Having standardization of sensor outputs drives interoperability and in the long run will increase the overall market for sensors as they pervade through many of todays “dumb” devices, helping to make them smart. The sensor industry could perhaps learn a lot from how wireless connectivity organisations operate such as the Bluetooth SIG or Wi-Fi Alliance.

Bluetooth SIG Europe Event, Amsterdam Round Up

I was lucky to be able to attend the Bluetooth SIG Europe event in Amsterdam this week (16/17th September 2014) and it was a pleasure to learn about all the interesting applications that Bluetooth is currently being used for and what is on the horizon.

Day 1 kicked off with a keynote from Mark Powell, Exec Director of the SIG and his presentation highlighted just how ubiquitous Bluetooth is today. Two interesting facts were that >70% of all wireless connectivity related projects on Kickstarter and Indiegogo used Bluetooth and that Bluetooth Audio has grown 451% from 2010 to 2013. Pretty staggering really.

There were many presentations that demonstrated Bluetooth use, too many to include in this blog (a full list is here) but we’ll look at some of those that were most interesting to SensiAn Research.

Simon Drabble from Adidas discussed the Adidas miCoach Elite Training System (ETS) and described the way in which many leading football (soccer) teams, including national teams, are using miCoach to improve and track performance of their players. He also discussed consumer applications for this technology and how Adidas are using Bluetooth Smart as part of a range of wireless technologies.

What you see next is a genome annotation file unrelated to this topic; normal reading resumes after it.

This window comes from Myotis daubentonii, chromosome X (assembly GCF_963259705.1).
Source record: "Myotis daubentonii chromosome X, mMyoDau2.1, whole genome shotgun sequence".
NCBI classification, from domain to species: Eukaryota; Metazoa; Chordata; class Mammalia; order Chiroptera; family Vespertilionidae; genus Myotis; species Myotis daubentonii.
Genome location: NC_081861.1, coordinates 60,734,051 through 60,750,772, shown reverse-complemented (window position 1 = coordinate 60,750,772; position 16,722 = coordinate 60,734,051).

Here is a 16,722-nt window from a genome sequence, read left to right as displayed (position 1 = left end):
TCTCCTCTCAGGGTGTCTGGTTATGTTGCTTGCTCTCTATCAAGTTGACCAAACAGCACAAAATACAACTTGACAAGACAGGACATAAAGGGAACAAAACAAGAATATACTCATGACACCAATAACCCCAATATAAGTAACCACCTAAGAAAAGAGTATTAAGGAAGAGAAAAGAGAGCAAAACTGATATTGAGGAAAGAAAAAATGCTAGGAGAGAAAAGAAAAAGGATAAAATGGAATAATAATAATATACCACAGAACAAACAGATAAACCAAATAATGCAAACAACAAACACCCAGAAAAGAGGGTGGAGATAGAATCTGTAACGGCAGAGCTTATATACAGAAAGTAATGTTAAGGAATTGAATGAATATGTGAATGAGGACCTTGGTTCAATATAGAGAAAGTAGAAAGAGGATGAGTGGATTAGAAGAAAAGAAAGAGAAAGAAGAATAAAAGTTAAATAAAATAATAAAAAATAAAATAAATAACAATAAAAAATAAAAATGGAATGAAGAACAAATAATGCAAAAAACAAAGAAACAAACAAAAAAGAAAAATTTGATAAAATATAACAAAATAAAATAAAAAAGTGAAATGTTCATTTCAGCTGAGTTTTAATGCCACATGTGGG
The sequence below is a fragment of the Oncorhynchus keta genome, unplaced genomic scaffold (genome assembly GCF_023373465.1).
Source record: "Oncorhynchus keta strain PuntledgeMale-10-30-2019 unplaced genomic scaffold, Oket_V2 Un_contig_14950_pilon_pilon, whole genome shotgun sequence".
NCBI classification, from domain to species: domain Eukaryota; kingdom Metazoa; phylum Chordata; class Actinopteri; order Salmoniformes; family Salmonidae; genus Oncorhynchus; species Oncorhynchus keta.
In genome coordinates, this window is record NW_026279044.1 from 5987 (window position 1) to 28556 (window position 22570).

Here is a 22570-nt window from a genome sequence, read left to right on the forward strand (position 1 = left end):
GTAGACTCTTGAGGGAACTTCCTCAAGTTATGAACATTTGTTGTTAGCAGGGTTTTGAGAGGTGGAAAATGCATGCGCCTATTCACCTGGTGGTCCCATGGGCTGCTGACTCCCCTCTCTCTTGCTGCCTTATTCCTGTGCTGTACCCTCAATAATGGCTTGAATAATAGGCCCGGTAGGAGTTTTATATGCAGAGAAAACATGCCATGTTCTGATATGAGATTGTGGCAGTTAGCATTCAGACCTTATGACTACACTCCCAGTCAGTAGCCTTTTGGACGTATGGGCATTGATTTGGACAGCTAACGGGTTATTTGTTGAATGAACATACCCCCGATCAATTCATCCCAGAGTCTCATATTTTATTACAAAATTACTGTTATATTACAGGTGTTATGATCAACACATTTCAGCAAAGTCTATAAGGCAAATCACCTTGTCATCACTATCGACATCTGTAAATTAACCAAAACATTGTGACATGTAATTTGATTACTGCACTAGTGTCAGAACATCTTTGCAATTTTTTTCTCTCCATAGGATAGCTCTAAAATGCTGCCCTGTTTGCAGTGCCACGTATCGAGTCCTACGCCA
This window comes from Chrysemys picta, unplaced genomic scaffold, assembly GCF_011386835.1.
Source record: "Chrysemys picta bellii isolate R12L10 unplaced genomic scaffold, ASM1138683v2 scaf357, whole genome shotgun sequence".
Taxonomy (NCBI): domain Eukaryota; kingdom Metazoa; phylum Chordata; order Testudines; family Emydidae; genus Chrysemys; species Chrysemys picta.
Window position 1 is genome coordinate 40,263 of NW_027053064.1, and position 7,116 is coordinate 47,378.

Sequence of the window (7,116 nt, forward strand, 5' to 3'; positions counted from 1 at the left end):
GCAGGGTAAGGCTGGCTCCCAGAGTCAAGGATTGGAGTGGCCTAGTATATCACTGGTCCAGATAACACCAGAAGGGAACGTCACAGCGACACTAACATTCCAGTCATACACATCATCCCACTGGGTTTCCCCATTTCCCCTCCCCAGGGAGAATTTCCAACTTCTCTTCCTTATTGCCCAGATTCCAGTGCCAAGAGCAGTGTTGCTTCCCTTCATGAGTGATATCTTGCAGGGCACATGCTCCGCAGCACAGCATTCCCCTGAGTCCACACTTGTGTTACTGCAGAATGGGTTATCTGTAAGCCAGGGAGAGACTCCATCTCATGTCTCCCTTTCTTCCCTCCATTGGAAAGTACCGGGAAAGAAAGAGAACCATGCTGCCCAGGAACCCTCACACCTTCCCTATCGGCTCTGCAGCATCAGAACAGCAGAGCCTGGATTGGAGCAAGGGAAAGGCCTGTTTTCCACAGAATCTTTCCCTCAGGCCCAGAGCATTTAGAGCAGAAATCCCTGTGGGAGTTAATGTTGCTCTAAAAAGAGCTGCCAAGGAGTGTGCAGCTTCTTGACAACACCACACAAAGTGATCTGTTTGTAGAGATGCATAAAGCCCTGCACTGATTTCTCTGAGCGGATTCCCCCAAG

There was an interesting panel session examining the explosion in beacons (a market that SensiAn Research is tracking). Panellists were from two Beacon users (Autograph and LocalSocial) and from two IC vendors (Dialog Semiconductor and Nordic Semiconductor). Some key takeaways were that Beacons are being used in retail today but have a myriad of uses. Beacons can be standalone devices (such as those from Estimote or but pretty much any Bluetooth Smart device could become a beacon. Today the market is focused on stationary beacons but beacons could move – for example having a beacon in a car could be used to advertise the presence of a vehicle and improve road safety. Sean from LocalSocial coined an interesting phrase “Becosystem” which relates to the ecosystem built around beacon technology.

Dr Kate Stone, Founder of Novalia Ltd talked about her companies various projects using printing techniques to produce smart paper for posters and other interesting printed devices. These combine conventional printing, capacitive touch and Bluetooth for audio streaming and connection to a smartphone. A novel use of Bluetooth to improve existing things.

Day 2 was unfortunately short lived as I needed to catch a flight, but I was invited to join a panel on “The Connected Fitness and Wearables Market” which was timely having recently published a study on the market, see here). I was joined by John Leonard (Nordic Semiconductor), Ernest Chiang (PAFERS Tech) and Pierre Mace (Babolat). The panel discussed innovation in sports and fitness, what would be the next wearable markets to take off, wearable devices use in IoT and interaction with beacons and also the impact of recent devices introductions from Apple, Motorola, Samsung and others on the wearable device market.

Before dashing for the airport I was lucky to catch Radek Tadajewski’s presentation on his company oort’s view of the future connected home. The most interesting thing in my mind about this solution is the hub device that oort has introduced which is Wi-Fi and Bluetooth Smart enabled and could be a key bridging device as a Bluetooth-enabled headless gateway in the home.